I think TNT made a mistake canceling Leverage.
Too low ratings, they say.
Who gives a shit about ratings? It's not about the ratings, it's about the fans.
Leverage, it's got the television x-factor. And hordes of raving fans to prove it.
But the almighty ratings don't match up.
Well guess what, ratings are about bell curves. It's about what the average thinks.
And the average never matters.
The top 20% are the only ones you need to pay attention to.
Big Dumb Companies don't get this.
It's not about bell curves. You want to cater to extremes. The 80/20 curve.
For people like us, who build tiny online businesses, we have to in order to survive.
And before long, Big Dumb Companies will need to get hip to how the world works.
If you want semi-decent ratings with a tv show, it needs to cater to everybody. That means it won't be polarizing, won't pack any emotional punch, and it'll be lame as shit. Like most TV is.
They might get decent ratings, but that's not a winning business model.
There's going to be a tiny percentage of people, the top 5%, who love everything you do.
You need to talk to them and IGNORE everyone else.
I don't care if you're a smalltime blogger or a major TV network.
That's what the game is about.
Every now and then something amazing comes along and gets cancelled or the schedule gets moved around all because of Ratings. (I'm thinking about Fringe). TV companies have their heads in their ass. But hey, they've got the average masses watching bland tv and all the ads that come along with it. They are convinced that's the way to making lots of money.
So you, me, and the rest of us that enjoy good shit will move to Netflix. Commercial free, significantly cheaper, and on demand. Yes please.
You got that right. Netflix gets it, too. And so do people like David Fincher. House of Cards is some of the best TV to come out since, you know, like, ever.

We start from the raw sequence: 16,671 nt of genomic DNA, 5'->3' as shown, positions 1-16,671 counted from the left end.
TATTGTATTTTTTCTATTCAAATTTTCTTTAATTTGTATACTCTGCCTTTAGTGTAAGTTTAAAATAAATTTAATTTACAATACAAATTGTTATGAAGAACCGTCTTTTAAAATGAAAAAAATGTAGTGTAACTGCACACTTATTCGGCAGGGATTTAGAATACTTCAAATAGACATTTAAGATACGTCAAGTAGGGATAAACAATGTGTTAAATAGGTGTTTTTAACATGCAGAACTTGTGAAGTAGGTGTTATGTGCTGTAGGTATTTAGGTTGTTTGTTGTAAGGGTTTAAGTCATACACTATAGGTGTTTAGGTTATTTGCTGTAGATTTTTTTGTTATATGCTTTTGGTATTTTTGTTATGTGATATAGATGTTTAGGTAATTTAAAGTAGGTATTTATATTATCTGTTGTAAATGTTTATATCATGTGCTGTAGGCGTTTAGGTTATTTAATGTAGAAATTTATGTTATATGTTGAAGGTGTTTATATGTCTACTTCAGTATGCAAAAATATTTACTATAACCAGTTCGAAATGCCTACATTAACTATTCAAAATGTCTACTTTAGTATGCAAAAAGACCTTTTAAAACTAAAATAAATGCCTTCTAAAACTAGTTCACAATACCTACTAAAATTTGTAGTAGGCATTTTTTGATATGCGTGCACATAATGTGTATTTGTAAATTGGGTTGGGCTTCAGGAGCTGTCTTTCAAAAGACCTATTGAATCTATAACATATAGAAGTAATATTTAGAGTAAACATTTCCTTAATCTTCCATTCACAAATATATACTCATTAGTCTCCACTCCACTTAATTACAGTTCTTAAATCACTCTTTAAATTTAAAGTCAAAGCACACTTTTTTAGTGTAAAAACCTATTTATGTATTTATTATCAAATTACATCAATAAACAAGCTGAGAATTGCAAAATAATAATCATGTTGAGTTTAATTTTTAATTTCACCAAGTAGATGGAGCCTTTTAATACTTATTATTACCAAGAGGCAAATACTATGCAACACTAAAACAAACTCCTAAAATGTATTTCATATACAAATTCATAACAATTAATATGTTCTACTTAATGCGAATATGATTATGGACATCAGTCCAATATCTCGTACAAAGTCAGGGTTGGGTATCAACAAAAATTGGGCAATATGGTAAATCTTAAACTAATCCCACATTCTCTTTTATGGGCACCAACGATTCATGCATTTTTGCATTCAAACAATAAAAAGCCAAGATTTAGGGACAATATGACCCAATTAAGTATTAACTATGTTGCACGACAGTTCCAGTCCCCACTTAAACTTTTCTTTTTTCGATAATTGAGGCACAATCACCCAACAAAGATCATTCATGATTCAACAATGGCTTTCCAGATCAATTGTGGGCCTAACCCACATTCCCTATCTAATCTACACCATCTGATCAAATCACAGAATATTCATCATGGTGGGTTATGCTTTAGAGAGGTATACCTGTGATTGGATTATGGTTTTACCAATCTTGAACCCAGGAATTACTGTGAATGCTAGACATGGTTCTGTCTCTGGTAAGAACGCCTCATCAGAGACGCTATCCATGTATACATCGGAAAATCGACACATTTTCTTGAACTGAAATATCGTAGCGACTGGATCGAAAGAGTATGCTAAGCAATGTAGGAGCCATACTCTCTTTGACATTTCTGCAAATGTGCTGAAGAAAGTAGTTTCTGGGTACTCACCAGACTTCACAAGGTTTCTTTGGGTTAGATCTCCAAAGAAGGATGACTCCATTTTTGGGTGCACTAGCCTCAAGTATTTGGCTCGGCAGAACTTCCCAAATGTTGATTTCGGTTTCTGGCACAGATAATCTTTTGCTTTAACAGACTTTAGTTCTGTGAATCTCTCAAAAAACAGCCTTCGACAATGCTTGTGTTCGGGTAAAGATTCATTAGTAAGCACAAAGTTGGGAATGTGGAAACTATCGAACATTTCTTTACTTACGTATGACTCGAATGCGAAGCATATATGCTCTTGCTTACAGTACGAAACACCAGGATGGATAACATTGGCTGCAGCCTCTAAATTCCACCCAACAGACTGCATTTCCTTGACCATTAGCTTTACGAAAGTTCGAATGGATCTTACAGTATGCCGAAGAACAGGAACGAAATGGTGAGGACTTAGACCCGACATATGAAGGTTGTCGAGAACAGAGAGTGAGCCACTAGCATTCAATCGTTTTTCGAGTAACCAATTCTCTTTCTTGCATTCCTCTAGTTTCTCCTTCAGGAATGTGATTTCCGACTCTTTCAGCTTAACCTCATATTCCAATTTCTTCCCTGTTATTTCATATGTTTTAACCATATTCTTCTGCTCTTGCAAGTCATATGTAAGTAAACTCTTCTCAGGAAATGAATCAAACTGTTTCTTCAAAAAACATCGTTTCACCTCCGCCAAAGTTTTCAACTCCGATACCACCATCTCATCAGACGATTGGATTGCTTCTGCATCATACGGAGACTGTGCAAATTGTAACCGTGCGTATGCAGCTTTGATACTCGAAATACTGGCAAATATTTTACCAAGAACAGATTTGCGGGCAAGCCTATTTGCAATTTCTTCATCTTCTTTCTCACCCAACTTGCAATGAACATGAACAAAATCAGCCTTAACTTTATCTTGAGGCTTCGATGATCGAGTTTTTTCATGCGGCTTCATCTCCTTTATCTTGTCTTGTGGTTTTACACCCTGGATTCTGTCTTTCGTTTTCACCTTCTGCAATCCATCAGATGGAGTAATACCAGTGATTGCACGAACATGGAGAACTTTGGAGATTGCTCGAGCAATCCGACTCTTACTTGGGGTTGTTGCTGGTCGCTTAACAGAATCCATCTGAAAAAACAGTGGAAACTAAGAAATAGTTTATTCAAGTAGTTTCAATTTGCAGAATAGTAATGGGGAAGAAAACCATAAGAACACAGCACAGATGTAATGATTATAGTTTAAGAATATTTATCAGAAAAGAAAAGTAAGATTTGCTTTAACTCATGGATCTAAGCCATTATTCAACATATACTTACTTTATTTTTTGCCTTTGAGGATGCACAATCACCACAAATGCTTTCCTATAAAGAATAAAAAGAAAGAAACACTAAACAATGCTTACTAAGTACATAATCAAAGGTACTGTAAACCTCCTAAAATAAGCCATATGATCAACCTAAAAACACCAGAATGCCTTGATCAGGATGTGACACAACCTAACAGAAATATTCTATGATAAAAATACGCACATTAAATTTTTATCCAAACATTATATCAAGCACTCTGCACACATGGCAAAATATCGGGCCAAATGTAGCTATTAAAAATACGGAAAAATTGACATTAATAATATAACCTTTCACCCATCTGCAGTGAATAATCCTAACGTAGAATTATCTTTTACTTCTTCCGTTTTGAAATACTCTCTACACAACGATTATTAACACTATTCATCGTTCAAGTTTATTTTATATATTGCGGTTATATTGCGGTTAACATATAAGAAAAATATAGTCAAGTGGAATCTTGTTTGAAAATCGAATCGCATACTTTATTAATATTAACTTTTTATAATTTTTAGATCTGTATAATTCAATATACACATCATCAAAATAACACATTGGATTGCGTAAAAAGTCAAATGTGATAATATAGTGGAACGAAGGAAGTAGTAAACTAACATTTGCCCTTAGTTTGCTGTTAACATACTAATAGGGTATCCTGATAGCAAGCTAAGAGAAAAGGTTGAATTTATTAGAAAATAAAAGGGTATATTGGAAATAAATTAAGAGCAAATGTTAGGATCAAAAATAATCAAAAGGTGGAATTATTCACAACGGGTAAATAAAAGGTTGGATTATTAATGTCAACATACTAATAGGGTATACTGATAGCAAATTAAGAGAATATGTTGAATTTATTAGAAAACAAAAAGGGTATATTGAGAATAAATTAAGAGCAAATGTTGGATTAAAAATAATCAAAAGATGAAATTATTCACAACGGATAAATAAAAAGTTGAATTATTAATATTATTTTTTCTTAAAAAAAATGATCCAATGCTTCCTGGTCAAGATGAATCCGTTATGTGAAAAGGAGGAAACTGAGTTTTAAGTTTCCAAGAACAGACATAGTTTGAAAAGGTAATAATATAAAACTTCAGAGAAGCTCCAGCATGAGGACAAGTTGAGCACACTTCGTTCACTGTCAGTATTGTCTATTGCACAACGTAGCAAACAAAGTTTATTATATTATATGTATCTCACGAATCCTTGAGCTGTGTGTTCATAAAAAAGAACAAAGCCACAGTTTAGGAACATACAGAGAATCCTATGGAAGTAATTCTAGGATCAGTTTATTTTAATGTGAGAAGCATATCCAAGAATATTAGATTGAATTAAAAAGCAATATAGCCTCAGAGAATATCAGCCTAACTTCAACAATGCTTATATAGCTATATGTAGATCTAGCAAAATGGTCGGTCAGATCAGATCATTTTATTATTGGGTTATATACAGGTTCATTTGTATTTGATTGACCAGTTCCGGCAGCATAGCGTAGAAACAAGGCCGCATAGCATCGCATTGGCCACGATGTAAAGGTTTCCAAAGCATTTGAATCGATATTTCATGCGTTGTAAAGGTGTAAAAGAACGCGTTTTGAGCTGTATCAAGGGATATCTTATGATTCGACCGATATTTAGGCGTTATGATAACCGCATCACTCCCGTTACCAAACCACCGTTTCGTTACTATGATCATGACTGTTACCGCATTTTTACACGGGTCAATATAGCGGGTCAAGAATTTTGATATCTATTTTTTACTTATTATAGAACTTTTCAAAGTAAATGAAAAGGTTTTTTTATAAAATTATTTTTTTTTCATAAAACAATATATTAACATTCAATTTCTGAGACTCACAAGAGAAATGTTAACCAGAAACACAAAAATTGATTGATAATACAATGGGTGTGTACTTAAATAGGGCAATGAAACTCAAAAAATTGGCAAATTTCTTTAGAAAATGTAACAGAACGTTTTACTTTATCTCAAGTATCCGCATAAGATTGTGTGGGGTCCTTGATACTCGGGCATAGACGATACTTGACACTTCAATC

Not a huge fan of last season Fringe though. Heh.
In case anyone's interested, here's my top 10 list of favorite (current) shows... no particular order. Homeland, Dexter, Shameless (US), True Blood, Orange Is The New Black, The Newsroom, Banshee, Justified, House Of Cards, Californication.
I could go on forever on why each of these shows are awesome.
And no, the Walking Dead doesn't make the list. Jeez. It makes me vomit a little in my mouth.
Runners up include Breaking Bad, Person of Interest, Psych and How I Met Your Mother. Psych, because it's basically the funniest show of all time, and HIMYM not because of comedy. I hate sitcoms, usually. But because, like Leverage (which I really like right now) it's got the x-factor...
Weeds would have made the list if it was still running. I like Orphan Black so far but it's too early to tell. I like White Collar well enough cuz it checks all the right boxes for what it's meant to accomplish, but Graceland (the creator's new show) I don't like. It could be amazing but isn't. It's... um, dry.
I tend to watch things marathon-style. It's like batch processing. More efficient!
Finally, and ironically considering what I do, I don't watch Mad Men. I like the show in theory, but I can't watch it.
What most of the top 10 shows have in common is incredible writing. Justified in particular stands out. They've got a WAY lower budget than most "big" shows, but more than make up for it in script and storytelling.
So, there's a little about what I like in terms of worthless external stimulus! I'll stop. I can talk about TV for about forever. I have been known to win movie trivia contests.
This site is for people who want to grow exponentially; to improve their ability to improve themselves. Is this even possible?
Here's an exponential curve:
Making one positive change makes it easier to make more positive changes in future. So at first glance, it looks as though your rate of growth should keep growing, and that exponential improvements are possible.
But clearly you can't grow exponentially forever. We don't encounter people who've reached a "productivity singularity" where they can complete their daily tasks in five minutes, and spend the rest of their time reading time-management books (while jogging on a treadmill) to become even more efficient.
A lot of entrepreneurs seem obsessed with creating their life's work, their magnum opus, and leave behind some sort of legacy.
Sounds like a noble and purposeful thing to do. And, mostly, I think people find purpose within that, for lack of other things.
As I perceive it, the idea of legacy is incredibly dumb.
Who cares what people are going to think of you a hundred, a thousand years from now?
Who cares if you make the history books?